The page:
Larysa Golovnya: I ornament pysankas within the period between Candlemas day and Whitsunday
Larysa is a pysankar from Kyiv. She learned to ornament pysankas together with her younger son Olexiy. It was back in the 90th of the last century. At present, her son is a grown-up person and does not ornament pysankas any more. But as for his mother, she grew very fond of this occupation and she is now teaching children the pysanka ornamenting art. Last time, too, Larysa Golovnya taught all the willing people to ornament eggs in Ivan Gonchar museum during master-classes in folk arts.
— I’ve been ornamenting pysankas starting from 1996. It began when I went to an exhibition with my son. We liked it and my child said as he always does: “Mom, let’s buy a pysachok, a booklet and paints. Let’s buy everything.” We bought these things from Zoya Stashuk who at the time was exhibiting her personal collection in the Nature House. We came home and tried to make something. Because at the time I was already working in the museum (Ivan Gonchar museum – auth) I was learning to ornament pysankas copying the collection of Ivan Gonchar, by and by reproducing the entire collection. Having completed it in 1996–97 I grew very fond of ornamenting pysankas and since then I’ve been ornamenting them with my friends and acquaintances each year before the Easter. Also, starting from 2005 I’ve started to teach children to ornament pysankas in our Svitlytsya.
— Usually, pysankas are ornamented starting from Candlemas day and till Whitsunday. And you know, the wish to ornament pysankas comes exactly during this period and after the Whitsunday some relief comes upon me and the wish to make pysankas passes away. Though we start teaching children from October we consider it just learning; as for pysanka creation it starts strictly after Candlemas day.
— Where do you usually ornament pysankas – at home or in the museum?
— I make them at home. But at present I am more occupied in teaching because I think it is better if I teach children because they will ornament many more pysankas than I am able to do. Moreover: not only children come to the lessons, but their parents and grandmothers as well. They sit down and ornament pysankas willingly.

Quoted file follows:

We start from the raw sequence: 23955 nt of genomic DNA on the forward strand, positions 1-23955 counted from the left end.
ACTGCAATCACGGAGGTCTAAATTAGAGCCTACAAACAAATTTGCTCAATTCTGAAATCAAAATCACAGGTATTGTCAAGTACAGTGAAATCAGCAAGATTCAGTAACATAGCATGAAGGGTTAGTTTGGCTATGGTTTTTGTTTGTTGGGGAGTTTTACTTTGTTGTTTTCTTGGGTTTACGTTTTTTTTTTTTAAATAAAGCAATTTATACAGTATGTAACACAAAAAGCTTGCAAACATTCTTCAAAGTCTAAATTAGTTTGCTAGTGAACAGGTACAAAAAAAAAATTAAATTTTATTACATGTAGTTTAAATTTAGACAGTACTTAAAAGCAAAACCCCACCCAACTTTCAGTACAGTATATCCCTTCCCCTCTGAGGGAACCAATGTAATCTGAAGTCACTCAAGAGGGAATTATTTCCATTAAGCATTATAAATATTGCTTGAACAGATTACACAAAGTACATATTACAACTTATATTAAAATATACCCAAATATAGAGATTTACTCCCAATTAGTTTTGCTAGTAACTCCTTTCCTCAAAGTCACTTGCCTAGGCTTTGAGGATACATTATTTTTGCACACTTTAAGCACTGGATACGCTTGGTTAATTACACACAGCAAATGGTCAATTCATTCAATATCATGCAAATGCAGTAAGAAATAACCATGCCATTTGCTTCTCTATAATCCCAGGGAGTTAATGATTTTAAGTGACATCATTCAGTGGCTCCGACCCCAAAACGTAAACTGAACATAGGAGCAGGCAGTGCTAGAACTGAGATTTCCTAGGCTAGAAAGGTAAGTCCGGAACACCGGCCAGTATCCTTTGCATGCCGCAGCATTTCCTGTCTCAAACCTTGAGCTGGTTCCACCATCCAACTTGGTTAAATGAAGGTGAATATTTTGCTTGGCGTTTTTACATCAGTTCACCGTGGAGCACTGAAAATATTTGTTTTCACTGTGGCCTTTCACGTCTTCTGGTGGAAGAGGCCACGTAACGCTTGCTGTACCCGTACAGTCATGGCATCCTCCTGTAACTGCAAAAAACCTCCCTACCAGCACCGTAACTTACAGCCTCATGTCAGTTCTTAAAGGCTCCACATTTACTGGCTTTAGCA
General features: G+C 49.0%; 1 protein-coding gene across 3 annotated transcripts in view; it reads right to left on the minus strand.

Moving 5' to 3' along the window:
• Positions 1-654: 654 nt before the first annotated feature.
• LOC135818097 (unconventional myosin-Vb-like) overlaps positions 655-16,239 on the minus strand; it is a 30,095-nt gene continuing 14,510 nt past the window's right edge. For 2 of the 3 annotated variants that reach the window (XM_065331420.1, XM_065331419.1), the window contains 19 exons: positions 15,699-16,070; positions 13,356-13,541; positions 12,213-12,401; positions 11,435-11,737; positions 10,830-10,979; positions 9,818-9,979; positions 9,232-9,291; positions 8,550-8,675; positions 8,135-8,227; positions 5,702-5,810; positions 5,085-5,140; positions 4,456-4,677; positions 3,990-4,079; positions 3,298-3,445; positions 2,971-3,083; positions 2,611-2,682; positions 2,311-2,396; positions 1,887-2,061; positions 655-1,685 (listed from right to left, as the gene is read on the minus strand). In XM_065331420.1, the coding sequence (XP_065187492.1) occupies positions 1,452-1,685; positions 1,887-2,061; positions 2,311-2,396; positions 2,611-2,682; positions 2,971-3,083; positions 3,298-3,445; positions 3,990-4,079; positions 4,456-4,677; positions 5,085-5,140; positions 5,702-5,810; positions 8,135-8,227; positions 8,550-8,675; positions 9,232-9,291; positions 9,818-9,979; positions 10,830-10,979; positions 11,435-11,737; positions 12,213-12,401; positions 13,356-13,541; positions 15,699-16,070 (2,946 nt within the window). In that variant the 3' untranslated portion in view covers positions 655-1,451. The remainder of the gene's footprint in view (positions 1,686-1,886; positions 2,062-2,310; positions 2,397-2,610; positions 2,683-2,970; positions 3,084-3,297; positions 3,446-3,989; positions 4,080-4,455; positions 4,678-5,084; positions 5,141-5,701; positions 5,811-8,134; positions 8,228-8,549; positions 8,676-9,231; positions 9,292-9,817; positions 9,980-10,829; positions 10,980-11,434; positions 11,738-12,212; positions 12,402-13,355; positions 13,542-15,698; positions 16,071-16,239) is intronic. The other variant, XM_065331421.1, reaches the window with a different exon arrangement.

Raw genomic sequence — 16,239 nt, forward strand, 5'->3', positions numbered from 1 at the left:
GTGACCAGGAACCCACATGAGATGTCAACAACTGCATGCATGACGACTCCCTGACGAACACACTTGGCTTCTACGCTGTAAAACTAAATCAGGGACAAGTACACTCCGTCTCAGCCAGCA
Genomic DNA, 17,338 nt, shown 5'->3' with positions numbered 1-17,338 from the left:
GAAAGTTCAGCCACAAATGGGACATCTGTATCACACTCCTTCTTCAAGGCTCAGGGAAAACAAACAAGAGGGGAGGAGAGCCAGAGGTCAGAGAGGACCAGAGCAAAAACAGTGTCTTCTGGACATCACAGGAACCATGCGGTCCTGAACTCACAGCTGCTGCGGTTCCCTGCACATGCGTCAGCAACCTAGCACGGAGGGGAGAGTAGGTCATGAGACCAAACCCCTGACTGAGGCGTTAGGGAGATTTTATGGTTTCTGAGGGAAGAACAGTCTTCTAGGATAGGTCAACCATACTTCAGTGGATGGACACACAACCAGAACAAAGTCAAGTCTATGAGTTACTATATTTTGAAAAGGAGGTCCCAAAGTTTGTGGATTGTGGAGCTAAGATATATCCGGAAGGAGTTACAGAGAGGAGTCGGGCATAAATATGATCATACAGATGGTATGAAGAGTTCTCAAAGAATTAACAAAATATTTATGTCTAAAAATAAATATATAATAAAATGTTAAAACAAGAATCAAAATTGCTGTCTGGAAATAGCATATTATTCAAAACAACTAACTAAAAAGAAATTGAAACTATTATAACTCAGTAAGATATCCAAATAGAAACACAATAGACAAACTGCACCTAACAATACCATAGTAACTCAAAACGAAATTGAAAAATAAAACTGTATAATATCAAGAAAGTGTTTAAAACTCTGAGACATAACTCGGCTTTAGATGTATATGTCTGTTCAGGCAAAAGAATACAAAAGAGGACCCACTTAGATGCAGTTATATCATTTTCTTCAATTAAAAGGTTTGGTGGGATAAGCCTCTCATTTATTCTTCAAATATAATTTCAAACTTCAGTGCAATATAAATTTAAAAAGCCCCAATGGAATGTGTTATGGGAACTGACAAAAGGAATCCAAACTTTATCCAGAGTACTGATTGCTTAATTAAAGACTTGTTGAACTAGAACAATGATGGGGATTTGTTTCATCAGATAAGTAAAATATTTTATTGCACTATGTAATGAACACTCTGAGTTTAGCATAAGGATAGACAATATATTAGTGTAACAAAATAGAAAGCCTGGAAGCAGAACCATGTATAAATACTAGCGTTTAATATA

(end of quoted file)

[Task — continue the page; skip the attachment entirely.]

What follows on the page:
— Have you ever counted how many pysankas you have created?
— No, I haven’t done this because I present most of them to people and it sometimes happens I get orders for them.
— I know that you also embroider shirts…
— Yes, after Whitsunday I embroider till approximately the New Year’s Eve and afterwards I start ornamenting pysankas. I’ve been embroidering since 1994. I completed three-month classes in embroidery. And luckily they were teaching exactly traditional Ukrainian embroidery.
— So it was not cross-stitch…
— No, it wasn’t. I was learning different kinds of stitches. At the time a friend of mine was working at a History museum and she used to bring shirts for restoration, so it was there that I saw a long and beautiful women’s shirt and wanted very much to have an identical one. That shirt was from Chernihiv region, it was embroidered using white thread on white background with open-work at the hems. I embroidered such a shirt in 1994, and it is my favorite and my best one.
Later I started to embroider shirts for presents: a shirt for my son, a shirt for my father. At present for some reason I like to embroider children’s shirts. I made one for my grandson and it happens people order them, too.
A little girl with her mother came up to lady Larysa.
— You see what nice girls come here – the pysankar said. For instance, Romana with her mother has been ornamenting pysankas for the second year and these pysankas are so beautiful!
— Well, Romano, is your pysanka with churches somewhere far away? – the pysankar addresses the girl. Will you show me what pysanka you’ve made today?
The girl takes out a neatly ornamented pysanka and extends it to us proudly. We continue our talk a minute later.
— You haven’t organized an exhibition of the shirts yet?
— I had a personal exhibition of embroidery and pysankas in Ivan Gonchar museum in Kyiv in 2008.
— How many shirts have you embroidered?
— Well, some of my works were not presented at the exhibition but there were their photos. So, I’ve summed everything up and I appear to have made about forty works.
— Is it possible to buy your shits anywhere?
— No, no, no. I embroider very slowly. It took me a year to complete that first one because I don’t have a possibility to devote much time to this occupation. It can be compared to a hobby because I have a direct work and three children. And though they are adults already I remain a mother and a grandmother for a while now.
— How long does it basically take you to embroider a children’s shirt?
— Well, they each take a month; they cannot be completed any quicker.
Kateryna Kachur visited Ivan Gonchar’s museum